Compensation: Are Physicians Better Off Now Than 6 Years Ago?

Carol Peckham


April 01, 2016

In This Article

Location, Location

This year, the highest earnings were reported in the North Central ($296,000) and Southeast ($287,000) regions, whereas the lowest were in the Northeast ($266,000) and Mid-Atlantic ($268,000) regions. Geographic supply and demand continue to play a role in compensation. Uneven distribution of physicians to patient volume, particularly in primary care, has been a problem for decades in rural and poor communities.[7] Numerous government policies are aimed at improving access to physicians in these areas. As a result, higher incomes are found in these regions.[8]

Nevertheless, according to Travis Singleton of Merritt Hawkins, "Although government programs certainly influence physician compensation, it is largely socioeconomics and competition that drives compensation on a macro scale. Rural markets tend to have standard fee-for-service arrangements that drive compensation higher. However, we are seeing the compensation gap between rural and urban areas diminish. Where it was once routine to see salaries 10%-15% higher 2-3 hours outside of the metropolitan market, now you see urban markets with large delivery systems raise salaries to level the playing field. The demand is no longer just a 'rural' problem. In turn, that has caused smaller, more rural markets to add more compensation via salary, signing bonuses, and loan forgiveness."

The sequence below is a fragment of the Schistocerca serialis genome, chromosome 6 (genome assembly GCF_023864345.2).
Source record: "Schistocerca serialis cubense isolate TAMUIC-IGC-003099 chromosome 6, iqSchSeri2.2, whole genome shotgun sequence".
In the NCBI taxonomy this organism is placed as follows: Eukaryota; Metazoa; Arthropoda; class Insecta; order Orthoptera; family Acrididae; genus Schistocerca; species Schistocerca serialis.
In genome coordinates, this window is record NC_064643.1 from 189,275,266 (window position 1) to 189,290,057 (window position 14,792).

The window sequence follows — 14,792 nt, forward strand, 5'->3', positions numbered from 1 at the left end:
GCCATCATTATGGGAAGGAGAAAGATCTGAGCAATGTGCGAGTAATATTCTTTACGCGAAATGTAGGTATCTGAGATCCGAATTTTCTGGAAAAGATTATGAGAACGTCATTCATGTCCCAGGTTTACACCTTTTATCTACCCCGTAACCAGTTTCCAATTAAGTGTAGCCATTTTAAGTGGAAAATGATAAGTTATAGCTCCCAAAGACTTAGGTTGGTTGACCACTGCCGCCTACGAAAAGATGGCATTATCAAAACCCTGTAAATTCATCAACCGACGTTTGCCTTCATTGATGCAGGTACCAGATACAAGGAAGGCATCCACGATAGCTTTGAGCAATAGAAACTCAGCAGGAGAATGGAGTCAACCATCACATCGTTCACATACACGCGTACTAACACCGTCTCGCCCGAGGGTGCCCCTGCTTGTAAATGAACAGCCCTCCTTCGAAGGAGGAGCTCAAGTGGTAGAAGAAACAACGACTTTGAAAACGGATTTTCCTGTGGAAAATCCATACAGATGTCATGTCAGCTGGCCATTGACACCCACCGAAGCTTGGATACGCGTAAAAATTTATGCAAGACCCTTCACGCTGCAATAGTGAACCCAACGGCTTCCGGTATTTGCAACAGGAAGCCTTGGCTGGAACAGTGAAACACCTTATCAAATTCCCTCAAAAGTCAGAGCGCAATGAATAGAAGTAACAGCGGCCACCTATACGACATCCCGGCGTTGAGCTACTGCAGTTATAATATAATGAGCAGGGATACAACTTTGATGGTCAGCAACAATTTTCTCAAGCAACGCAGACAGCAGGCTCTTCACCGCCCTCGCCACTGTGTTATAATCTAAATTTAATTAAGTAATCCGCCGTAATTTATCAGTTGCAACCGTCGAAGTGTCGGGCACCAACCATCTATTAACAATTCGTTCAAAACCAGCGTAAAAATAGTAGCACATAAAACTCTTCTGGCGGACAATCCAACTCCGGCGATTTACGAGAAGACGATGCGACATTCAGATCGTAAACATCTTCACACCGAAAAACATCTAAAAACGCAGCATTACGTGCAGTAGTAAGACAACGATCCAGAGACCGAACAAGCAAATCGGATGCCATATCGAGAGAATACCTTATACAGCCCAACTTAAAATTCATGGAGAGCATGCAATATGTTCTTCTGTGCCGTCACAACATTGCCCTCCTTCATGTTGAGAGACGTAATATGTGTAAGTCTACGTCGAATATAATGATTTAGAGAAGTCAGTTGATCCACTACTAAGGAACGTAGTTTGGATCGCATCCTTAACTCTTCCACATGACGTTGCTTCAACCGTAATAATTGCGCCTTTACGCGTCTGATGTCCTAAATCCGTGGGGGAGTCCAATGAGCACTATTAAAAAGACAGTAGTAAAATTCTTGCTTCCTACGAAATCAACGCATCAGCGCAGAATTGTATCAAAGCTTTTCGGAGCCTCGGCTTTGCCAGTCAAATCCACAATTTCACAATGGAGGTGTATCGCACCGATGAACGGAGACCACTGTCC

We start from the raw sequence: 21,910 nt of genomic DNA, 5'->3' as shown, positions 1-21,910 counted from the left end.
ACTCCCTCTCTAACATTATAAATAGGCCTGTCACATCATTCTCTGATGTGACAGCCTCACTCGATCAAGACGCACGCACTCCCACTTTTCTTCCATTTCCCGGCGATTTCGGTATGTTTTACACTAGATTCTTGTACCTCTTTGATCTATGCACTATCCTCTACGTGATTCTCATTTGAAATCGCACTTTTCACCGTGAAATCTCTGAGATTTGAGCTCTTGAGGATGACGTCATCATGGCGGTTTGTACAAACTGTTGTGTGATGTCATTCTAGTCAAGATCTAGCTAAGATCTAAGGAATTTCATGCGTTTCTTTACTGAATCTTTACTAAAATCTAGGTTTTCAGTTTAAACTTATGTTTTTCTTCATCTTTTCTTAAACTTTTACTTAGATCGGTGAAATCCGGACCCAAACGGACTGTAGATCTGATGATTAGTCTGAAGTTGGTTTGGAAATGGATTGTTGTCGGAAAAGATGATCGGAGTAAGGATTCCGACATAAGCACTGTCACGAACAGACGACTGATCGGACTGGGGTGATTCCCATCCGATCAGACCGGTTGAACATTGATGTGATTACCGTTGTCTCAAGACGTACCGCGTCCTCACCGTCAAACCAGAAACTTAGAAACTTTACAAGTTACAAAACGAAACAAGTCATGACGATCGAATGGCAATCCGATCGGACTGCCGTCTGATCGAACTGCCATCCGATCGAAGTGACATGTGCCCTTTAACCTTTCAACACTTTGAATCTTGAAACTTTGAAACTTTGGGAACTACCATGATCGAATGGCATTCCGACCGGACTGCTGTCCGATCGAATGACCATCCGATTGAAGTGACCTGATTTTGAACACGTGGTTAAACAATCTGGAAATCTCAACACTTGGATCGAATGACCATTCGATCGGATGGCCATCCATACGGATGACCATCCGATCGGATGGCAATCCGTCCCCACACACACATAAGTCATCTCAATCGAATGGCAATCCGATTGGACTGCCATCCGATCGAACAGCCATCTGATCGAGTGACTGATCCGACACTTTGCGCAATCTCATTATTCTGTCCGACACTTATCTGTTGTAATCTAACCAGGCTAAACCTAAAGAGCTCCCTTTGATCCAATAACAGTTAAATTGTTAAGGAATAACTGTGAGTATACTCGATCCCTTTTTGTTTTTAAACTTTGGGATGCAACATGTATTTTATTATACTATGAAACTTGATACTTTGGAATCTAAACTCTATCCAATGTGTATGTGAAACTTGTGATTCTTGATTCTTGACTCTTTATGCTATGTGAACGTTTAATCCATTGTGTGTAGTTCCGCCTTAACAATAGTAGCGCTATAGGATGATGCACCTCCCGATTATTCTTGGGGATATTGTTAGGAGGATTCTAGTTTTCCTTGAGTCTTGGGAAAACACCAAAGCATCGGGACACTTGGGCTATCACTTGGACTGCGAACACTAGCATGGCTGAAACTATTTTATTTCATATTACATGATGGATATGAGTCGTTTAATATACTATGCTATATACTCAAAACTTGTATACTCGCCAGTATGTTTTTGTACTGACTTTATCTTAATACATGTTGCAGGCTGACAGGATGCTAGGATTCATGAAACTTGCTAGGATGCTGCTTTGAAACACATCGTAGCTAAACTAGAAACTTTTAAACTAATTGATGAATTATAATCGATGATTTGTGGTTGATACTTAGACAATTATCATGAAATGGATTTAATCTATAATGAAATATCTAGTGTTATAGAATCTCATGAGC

Compensation by States

Top-earning states. The weather may be less than inviting, but the pay may make up for it. In line with government efforts to attract more physicians to rural and poor areas, the three top-earning states in this year's Medscape report are North Dakota ($348,000), New Hampshire ($322,000), and Nebraska ($317,000). Last year, this also held: The top earners were located in North Dakota, which was then tied with Alaska (both at $330,000), followed by Wyoming ($312,000). Travis Singleton of Merritt Hawkins observed, "The oil boom in North Dakota has been driving demand and compensation for physicians in this state through the roof, but with current oil prices that trend can be expected to cool considerably. As a largely rural state, Nebraska has traditionally seen relatively high physician compensation, whereas New Hampshire has not and high compensation numbers there may be a 1-year anomaly."

Low-earning states. The same three states/areas held the dubious distinction of ranking at the bottom in terms of compensation this year as last year. In this year's report, the lowest-paying locations are Rhode Island ($224,000), District of Columbia ($226,000), and Maryland ($231,000), all on the East Coast. In last year's Compensation Report, similarly, physicians fared worst in the District of Columbia ($186,000) and Rhode Island ($217,000). Still, despite these states' low ranking for compensation, Maryland was the only one of the three that showed a decline in income this year (from $237,000).


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